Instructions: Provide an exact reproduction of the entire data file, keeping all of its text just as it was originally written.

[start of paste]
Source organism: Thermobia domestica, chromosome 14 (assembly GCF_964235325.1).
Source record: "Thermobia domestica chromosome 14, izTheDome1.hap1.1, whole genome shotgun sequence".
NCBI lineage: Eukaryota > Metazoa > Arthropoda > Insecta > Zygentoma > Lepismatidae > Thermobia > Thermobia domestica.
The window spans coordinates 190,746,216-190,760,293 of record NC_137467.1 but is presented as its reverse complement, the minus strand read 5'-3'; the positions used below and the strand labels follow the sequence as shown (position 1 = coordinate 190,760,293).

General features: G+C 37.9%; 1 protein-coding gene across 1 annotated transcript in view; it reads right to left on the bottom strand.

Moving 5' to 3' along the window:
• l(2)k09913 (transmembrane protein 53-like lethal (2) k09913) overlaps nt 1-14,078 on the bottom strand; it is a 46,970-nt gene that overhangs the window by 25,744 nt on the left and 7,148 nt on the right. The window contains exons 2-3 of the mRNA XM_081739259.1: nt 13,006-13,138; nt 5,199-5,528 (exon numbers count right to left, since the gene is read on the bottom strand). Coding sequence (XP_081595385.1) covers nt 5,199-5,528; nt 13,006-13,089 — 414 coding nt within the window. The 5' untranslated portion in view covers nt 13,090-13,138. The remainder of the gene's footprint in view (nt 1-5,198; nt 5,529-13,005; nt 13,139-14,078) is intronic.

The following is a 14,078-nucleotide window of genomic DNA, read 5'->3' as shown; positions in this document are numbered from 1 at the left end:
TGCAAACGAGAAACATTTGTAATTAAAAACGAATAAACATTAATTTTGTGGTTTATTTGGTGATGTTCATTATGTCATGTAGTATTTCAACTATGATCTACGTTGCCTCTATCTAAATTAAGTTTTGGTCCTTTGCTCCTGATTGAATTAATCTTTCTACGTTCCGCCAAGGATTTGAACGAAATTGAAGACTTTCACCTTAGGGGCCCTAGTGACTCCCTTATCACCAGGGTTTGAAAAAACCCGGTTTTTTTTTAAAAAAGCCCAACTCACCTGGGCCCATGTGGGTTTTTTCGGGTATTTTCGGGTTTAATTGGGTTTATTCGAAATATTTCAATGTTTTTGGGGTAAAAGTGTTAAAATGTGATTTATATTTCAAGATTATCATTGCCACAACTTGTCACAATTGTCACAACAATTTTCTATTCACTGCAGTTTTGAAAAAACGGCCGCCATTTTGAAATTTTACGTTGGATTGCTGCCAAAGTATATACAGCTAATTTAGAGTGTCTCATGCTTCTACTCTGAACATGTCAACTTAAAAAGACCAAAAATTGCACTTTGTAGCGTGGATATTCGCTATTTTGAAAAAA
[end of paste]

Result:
Source organism: Thermobia domestica, chromosome 14 (assembly GCF_964235325.1).
Source record: "Thermobia domestica chromosome 14, izTheDome1.hap1.1, whole genome shotgun sequence".
NCBI lineage: Eukaryota > Metazoa > Arthropoda > Insecta > Zygentoma > Lepismatidae > Thermobia > Thermobia domestica.
The window spans coordinates 190,746,216-190,760,293 of record NC_137467.1 but is presented as its reverse complement, the minus strand read 5'-3'; the positions used below and the strand labels follow the sequence as shown (position 1 = coordinate 190,760,293).

General features: G+C 37.9%; 1 protein-coding gene across 1 annotated transcript in view; it reads right to left on the bottom strand.

Moving 5' to 3' along the window:
• l(2)k09913 (transmembrane protein 53-like lethal (2) k09913) overlaps nt 1-14,078 on the bottom strand; it is a 46,970-nt gene that overhangs the window by 25,744 nt on the left and 7,148 nt on the right. The window contains exons 2-3 of the mRNA XM_081739259.1: nt 13,006-13,138; nt 5,199-5,528 (exon numbers count right to left, since the gene is read on the bottom strand). Coding sequence (XP_081595385.1) covers nt 5,199-5,528; nt 13,006-13,089 — 414 coding nt within the window. The 5' untranslated portion in view covers nt 13,090-13,138. The remainder of the gene's footprint in view (nt 1-5,198; nt 5,529-13,005; nt 13,139-14,078) is intronic.

The following is a 14,078-nucleotide window of genomic DNA, read 5'->3' as shown; positions in this document are numbered from 1 at the left end:
TGCAAACGAGAAACATTTGTAATTAAAAACGAATAAACATTAATTTTGTGGTTTATTTGGTGATGTTCATTATGTCATGTAGTATTTCAACTATGATCTACGTTGCCTCTATCTAAATTAAGTTTTGGTCCTTTGCTCCTGATTGAATTAATCTTTCTACGTTCCGCCAAGGATTTGAACGAAATTGAAGACTTTCACCTTAGGGGCCCTAGTGACTCCCTTATCACCAGGGTTTGAAAAAACCCGGTTTTTTTTTAAAAAAGCCCAACTCACCTGGGCCCATGTGGGTTTTTTCGGGTATTTTCGGGTTTAATTGGGTTTATTCGAAATATTTCAATGTTTTTGGGGTAAAAGTGTTAAAATGTGATTTATATTTCAAGATTATCATTGCCACAACTTGTCACAATTGTCACAACAATTTTCTATTCACTGCAGTTTTGAAAAAACGGCCGCCATTTTGAAATTTTACGTTGGATTGCTGCCAAAGTATATACAGCTAATTTAGAGTGTCTCATGCTTCTACTCTGAACATGTCAACTTAAAAAGACCAAAAATTGCACTTTGTAGCGTGGATATTCGCTATTTTGAAAAAA